Speak up and let people know exactly what is impacting your ability to be and do your best. A bold statement to be sure, but it’s one that many of us would benefit from heeding. To get ahead, you need to take some risks and speak up when you have new ideas or don’t agree with your colleagues. This is particularly important when looking at how you do business. Just because you’ve always done it one way, doesn’t mean it is the best way.
Think, for example, of how you do or don’t communicate with credit card-issuing banks. If you’re like most merchants, there isn’t a clear line of open communication with issuers. In fact, you may only communicate when discussing the painful aspects of doing business, specifically when reviewing chargeback fees.
Reduce and Eliminate Chargeback Fees
Each chargeback you receive comes with an additional cost––the chargeback fee. This fee is charged to you regardless of the dispute outcome. Win or lose, you’re charged a fee by the issuer. This fee is designed to help cover the costs the issuer incurs when dealing with customer chargebacks.
The more chargebacks you receive, the higher your chargeback fees. When your chargeback ratio is too high, your ability to do business overall becomes prohibitive.
One of the best ways you can protect your business and eliminate the costs of chargeback fees is to speak up and open the lines of communication with the issuer and customers. Typically, the chargeback process follows these lengthy steps:
- The customer contacts the issuer to dispute a credit card charge
- The issuer refunds the money and contacts the merchant
- The merchant can choose to dispute or accept the chargeback
- The merchant is charged a chargeback fee by the issuer, regardless of the outcome of the chargeback dispute
With the standard chargeback process, you are often informed of the chargeback dispute when it is too late. By the time that you’ve been contacted and alerted of the chargeback, the issuer has already spent time and money dealing with the customer and the chargeback. This translates into issuing the chargeback fee and other penalties.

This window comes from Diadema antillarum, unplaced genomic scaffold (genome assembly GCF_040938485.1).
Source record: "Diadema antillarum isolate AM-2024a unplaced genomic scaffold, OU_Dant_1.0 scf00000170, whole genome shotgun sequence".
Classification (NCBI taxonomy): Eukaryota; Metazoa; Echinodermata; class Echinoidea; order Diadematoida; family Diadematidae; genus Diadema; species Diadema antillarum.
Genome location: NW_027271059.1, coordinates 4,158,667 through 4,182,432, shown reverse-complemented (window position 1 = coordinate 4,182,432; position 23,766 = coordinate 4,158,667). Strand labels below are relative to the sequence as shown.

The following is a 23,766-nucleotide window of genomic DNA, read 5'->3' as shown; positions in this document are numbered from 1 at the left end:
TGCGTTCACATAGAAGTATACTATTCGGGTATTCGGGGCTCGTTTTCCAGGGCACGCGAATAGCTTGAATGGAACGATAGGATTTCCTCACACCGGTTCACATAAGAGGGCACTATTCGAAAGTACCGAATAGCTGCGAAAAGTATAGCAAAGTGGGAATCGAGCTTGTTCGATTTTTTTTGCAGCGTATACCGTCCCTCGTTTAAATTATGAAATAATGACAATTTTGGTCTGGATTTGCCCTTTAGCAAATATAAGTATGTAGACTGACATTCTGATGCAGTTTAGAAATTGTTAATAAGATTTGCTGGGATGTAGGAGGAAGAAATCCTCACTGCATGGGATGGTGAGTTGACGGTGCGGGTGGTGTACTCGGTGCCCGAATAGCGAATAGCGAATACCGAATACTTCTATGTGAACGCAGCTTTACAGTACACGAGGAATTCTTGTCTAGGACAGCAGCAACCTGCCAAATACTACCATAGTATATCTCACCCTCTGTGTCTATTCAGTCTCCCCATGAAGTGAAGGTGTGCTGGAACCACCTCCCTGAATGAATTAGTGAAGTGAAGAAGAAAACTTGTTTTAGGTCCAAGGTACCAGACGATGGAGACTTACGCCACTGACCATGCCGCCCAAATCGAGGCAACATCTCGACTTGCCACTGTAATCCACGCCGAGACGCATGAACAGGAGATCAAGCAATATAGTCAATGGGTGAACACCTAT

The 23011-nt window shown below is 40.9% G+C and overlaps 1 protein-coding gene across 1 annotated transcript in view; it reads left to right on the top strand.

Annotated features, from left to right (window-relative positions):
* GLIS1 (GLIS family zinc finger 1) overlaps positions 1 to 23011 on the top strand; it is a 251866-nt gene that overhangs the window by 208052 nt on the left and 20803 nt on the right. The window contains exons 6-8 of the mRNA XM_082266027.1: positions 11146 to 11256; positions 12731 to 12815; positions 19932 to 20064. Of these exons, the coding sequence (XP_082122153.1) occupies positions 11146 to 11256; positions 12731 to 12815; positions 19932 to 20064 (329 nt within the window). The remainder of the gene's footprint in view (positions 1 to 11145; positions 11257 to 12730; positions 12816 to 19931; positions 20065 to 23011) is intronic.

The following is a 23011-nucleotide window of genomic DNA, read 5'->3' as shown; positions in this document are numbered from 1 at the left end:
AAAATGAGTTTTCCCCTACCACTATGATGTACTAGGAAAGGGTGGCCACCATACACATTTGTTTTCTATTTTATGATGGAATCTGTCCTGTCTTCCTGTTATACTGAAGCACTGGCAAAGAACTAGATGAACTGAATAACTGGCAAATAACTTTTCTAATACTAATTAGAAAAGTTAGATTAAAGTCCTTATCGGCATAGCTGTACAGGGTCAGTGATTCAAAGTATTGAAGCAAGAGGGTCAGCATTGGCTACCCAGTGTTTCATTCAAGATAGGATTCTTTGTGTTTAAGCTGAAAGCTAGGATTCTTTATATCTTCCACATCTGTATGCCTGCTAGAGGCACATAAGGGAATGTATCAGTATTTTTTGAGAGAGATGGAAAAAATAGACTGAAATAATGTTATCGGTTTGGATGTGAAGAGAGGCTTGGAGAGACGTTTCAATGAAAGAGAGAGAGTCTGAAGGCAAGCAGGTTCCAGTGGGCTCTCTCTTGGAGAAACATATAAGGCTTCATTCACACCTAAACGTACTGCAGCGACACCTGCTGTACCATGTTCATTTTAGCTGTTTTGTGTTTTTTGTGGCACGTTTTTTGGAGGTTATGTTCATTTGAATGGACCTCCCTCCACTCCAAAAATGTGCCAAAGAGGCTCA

Now, imagine if you were alerted to the chargeback at the same time as the issuer. This chargeback process now looks something like this:
- The customer contacts the issuer to dispute a credit card charge—and the merchant is automatically contacted
- The merchant communicates openly with the customer
- The chargeback is resolved between the customer and merchant
As you can see with this updated chargeback process, the issuer is not actively involved. Now you’re communicating directly with your customers. When you’re able to communicate directly with your customers, it’s much easier for you to solve the problems that they are facing, ultimately preventing the chargeback from occurring and improving customer relations.
The Customer’s Perspective
Fraud aside, customers often contact the issuing bank because they’re confused about a charge on their credit card. With hacking, credit card theft, and identify theft in the news, customers are on high alert for unauthorised transactions.
By communicating directly with your customers on their concerns about a credit card charge, you’re able to resolve their concerns and learn how to better improve your billing. Often, taking the small step of improving the descriptors and details included with the charge can go a long way to eliminate customer concern and confusion.
This all adds up to reduced chargebacks and ultimately the reduction of chargeback fees. One small change in how you communicate with your customers and issuers can have huge payoffs for everyone involved.
Your customers are happy to have their concerns dealt with quickly and easily. Issuers are relieved to no longer be directly involved in the lengthy and costly chargeback process. You can reduce, or even eliminate, the time and costs dealing with chargebacks, keep your customers happy, and eliminate chargebacks and chargeback fees.
All this comes from speaking up and altering how the chargeback process has been conventionally conducted. Be actively involved in changing how customers, merchants, and issuers communicate and work together. Remember, the usual process is not always the best process.